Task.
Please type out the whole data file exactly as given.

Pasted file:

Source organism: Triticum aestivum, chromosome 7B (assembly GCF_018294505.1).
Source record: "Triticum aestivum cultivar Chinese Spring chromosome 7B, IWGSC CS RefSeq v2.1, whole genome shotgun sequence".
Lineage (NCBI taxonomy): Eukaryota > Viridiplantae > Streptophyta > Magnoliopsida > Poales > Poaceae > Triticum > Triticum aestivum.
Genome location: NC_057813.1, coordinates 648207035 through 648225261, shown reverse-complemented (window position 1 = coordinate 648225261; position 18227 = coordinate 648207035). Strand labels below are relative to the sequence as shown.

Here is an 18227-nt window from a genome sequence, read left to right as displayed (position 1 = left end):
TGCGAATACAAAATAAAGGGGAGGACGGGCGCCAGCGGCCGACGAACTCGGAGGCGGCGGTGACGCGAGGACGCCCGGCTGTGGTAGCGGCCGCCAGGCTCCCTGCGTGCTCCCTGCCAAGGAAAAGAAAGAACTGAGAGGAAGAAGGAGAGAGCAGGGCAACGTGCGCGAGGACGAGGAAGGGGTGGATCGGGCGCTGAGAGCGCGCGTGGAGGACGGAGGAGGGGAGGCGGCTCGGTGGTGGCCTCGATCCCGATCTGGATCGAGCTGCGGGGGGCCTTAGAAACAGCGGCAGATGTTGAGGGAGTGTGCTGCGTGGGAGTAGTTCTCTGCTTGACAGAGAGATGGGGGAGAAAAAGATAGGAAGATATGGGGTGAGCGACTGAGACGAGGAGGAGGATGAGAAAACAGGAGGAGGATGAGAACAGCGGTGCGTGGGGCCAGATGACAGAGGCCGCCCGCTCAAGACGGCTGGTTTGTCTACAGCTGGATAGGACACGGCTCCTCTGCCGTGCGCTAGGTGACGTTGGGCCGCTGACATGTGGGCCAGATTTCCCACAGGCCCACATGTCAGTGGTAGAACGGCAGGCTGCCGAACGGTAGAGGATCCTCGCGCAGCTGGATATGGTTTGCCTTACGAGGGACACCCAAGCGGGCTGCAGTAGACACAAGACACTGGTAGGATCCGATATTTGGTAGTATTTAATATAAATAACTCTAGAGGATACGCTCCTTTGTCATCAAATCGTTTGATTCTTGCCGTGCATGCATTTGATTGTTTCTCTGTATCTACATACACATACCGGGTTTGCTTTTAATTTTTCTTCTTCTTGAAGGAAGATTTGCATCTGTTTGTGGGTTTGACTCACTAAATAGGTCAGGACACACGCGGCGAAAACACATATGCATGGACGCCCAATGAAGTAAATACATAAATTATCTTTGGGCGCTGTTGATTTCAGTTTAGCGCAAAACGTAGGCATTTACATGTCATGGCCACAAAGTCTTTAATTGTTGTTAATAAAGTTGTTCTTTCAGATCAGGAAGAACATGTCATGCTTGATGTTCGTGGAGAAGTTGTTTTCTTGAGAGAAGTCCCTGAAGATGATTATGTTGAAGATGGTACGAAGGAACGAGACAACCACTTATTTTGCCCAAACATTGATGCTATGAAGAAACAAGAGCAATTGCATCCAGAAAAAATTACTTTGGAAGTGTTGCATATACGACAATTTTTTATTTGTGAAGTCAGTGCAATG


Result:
Source organism: Triticum aestivum, chromosome 7B (assembly GCF_018294505.1).
Source record: "Triticum aestivum cultivar Chinese Spring chromosome 7B, IWGSC CS RefSeq v2.1, whole genome shotgun sequence".
Lineage (NCBI taxonomy): Eukaryota > Viridiplantae > Streptophyta > Magnoliopsida > Poales > Poaceae > Triticum > Triticum aestivum.
Genome location: NC_057813.1, coordinates 648207035 through 648225261, shown reverse-complemented (window position 1 = coordinate 648225261; position 18227 = coordinate 648207035). Strand labels below are relative to the sequence as shown.

Here is an 18227-nt window from a genome sequence, read left to right as displayed (position 1 = left end):
TGCGAATACAAAATAAAGGGGAGGACGGGCGCCAGCGGCCGACGAACTCGGAGGCGGCGGTGACGCGAGGACGCCCGGCTGTGGTAGCGGCCGCCAGGCTCCCTGCGTGCTCCCTGCCAAGGAAAAGAAAGAACTGAGAGGAAGAAGGAGAGAGCAGGGCAACGTGCGCGAGGACGAGGAAGGGGTGGATCGGGCGCTGAGAGCGCGCGTGGAGGACGGAGGAGGGGAGGCGGCTCGGTGGTGGCCTCGATCCCGATCTGGATCGAGCTGCGGGGGGCCTTAGAAACAGCGGCAGATGTTGAGGGAGTGTGCTGCGTGGGAGTAGTTCTCTGCTTGACAGAGAGATGGGGGAGAAAAAGATAGGAAGATATGGGGTGAGCGACTGAGACGAGGAGGAGGATGAGAAAACAGGAGGAGGATGAGAACAGCGGTGCGTGGGGCCAGATGACAGAGGCCGCCCGCTCAAGACGGCTGGTTTGTCTACAGCTGGATAGGACACGGCTCCTCTGCCGTGCGCTAGGTGACGTTGGGCCGCTGACATGTGGGCCAGATTTCCCACAGGCCCACATGTCAGTGGTAGAACGGCAGGCTGCCGAACGGTAGAGGATCCTCGCGCAGCTGGATATGGTTTGCCTTACGAGGGACACCCAAGCGGGCTGCAGTAGACACAAGACACTGGTAGGATCCGATATTTGGTAGTATTTAATATAAATAACTCTAGAGGATACGCTCCTTTGTCATCAAATCGTTTGATTCTTGCCGTGCATGCATTTGATTGTTTCTCTGTATCTACATACACATACCGGGTTTGCTTTTAATTTTTCTTCTTCTTGAAGGAAGATTTGCATCTGTTTGTGGGTTTGACTCACTAAATAGGTCAGGACACACGCGGCGAAAACACATATGCATGGACGCCCAATGAAGTAAATACATAAATTATCTTTGGGCGCTGTTGATTTCAGTTTAGCGCAAAACGTAGGCATTTACATGTCATGGCCACAAAGTCTTTAATTGTTGTTAATAAAGTTGTTCTTTCAGATCAGGAAGAACATGTCATGCTTGATGTTCGTGGAGAAGTTGTTTTCTTGAGAGAAGTCCCTGAAGATGATTATGTTGAAGATGGTACGAAGGAACGAGACAACCACTTATTTTGCCCAAACATTGATGCTATGAAGAAACAAGAGCAATTGCATCCAGAAAAAATTACTTTGGAAGTGTTGCATATACGACAATTTTTTATTTGTGAAGTCAGTGCAATG